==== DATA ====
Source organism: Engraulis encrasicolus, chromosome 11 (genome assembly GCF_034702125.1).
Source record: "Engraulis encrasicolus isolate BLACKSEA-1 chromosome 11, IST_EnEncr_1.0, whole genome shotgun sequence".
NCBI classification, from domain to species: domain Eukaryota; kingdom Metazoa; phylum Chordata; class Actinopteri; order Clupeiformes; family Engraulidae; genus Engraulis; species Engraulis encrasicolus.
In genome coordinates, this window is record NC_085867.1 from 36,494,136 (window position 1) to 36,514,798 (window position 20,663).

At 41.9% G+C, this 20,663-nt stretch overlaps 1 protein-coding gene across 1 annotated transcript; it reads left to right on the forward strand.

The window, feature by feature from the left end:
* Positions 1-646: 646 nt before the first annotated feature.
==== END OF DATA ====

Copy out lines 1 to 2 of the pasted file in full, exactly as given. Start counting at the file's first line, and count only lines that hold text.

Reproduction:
Source organism: Engraulis encrasicolus, chromosome 11 (genome assembly GCF_034702125.1).
Source record: "Engraulis encrasicolus isolate BLACKSEA-1 chromosome 11, IST_EnEncr_1.0, whole genome shotgun sequence".